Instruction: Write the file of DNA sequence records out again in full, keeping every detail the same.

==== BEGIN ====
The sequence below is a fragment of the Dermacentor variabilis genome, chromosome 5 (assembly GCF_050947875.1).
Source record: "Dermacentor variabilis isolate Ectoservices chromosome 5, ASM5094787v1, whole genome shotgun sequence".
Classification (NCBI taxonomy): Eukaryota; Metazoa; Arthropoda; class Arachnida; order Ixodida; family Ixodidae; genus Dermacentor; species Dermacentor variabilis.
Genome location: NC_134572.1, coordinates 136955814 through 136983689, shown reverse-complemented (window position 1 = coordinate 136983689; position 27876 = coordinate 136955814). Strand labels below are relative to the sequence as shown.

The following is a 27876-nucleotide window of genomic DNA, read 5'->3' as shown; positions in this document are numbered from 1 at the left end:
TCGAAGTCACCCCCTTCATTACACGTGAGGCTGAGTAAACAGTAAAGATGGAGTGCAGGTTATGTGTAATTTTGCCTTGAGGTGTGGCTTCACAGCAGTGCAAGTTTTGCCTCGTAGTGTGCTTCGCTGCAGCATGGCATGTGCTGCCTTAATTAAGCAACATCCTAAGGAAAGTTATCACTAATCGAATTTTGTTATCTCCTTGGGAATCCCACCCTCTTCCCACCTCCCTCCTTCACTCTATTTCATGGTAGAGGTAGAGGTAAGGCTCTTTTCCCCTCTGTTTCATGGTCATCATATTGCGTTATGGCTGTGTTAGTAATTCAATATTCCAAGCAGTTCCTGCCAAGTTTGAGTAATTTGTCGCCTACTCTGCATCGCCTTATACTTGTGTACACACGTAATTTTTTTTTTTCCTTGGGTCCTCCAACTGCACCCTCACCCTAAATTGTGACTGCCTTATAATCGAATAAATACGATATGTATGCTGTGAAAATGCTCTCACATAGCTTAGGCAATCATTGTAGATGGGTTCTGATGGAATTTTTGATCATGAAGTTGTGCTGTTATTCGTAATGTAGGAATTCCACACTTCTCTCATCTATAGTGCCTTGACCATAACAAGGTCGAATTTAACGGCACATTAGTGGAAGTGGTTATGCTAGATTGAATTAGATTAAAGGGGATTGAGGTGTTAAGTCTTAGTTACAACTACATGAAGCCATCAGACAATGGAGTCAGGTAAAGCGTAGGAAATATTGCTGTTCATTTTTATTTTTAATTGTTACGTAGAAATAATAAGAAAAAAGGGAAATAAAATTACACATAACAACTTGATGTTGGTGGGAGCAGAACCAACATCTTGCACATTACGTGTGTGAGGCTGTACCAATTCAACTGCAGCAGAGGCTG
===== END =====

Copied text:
The sequence below is a fragment of the Dermacentor variabilis genome, chromosome 5 (assembly GCF_050947875.1).
Source record: "Dermacentor variabilis isolate Ectoservices chromosome 5, ASM5094787v1, whole genome shotgun sequence".
Classification (NCBI taxonomy): Eukaryota; Metazoa; Arthropoda; class Arachnida; order Ixodida; family Ixodidae; genus Dermacentor; species Dermacentor variabilis.
Genome location: NC_134572.1, coordinates 136955814 through 136983689, shown reverse-complemented (window position 1 = coordinate 136983689; position 27876 = coordinate 136955814). Strand labels below are relative to the sequence as shown.

The following is a 27876-nucleotide window of genomic DNA, read 5'->3' as shown; positions in this document are numbered from 1 at the left end:
TCGAAGTCACCCCCTTCATTACACGTGAGGCTGAGTAAACAGTAAAGATGGAGTGCAGGTTATGTGTAATTTTGCCTTGAGGTGTGGCTTCACAGCAGTGCAAGTTTTGCCTCGTAGTGTGCTTCGCTGCAGCATGGCATGTGCTGCCTTAATTAAGCAACATCCTAAGGAAAGTTATCACTAATCGAATTTTGTTATCTCCTTGGGAATCCCACCCTCTTCCCACCTCCCTCCTTCACTCTATTTCATGGTAGAGGTAGAGGTAAGGCTCTTTTCCCCTCTGTTTCATGGTCATCATATTGCGTTATGGCTGTGTTAGTAATTCAATATTCCAAGCAGTTCCTGCCAAGTTTGAGTAATTTGTCGCCTACTCTGCATCGCCTTATACTTGTGTACACACGTAATTTTTTTTTTTCCTTGGGTCCTCCAACTGCACCCTCACCCTAAATTGTGACTGCCTTATAATCGAATAAATACGATATGTATGCTGTGAAAATGCTCTCACATAGCTTAGGCAATCATTGTAGATGGGTTCTGATGGAATTTTTGATCATGAAGTTGTGCTGTTATTCGTAATGTAGGAATTCCACACTTCTCTCATCTATAGTGCCTTGACCATAACAAGGTCGAATTTAACGGCACATTAGTGGAAGTGGTTATGCTAGATTGAATTAGATTAAAGGGGATTGAGGTGTTAAGTCTTAGTTACAACTACATGAAGCCATCAGACAATGGAGTCAGGTAAAGCGTAGGAAATATTGCTGTTCATTTTTATTTTTAATTGTTACGTAGAAATAATAAGAAAAAAGGGAAATAAAATTACACATAACAACTTGATGTTGGTGGGAGCAGAACCAACATCTTGCACATTACGTGTGTGAGGCTGTACCAATTCAACTGCAGCAGAGGCTG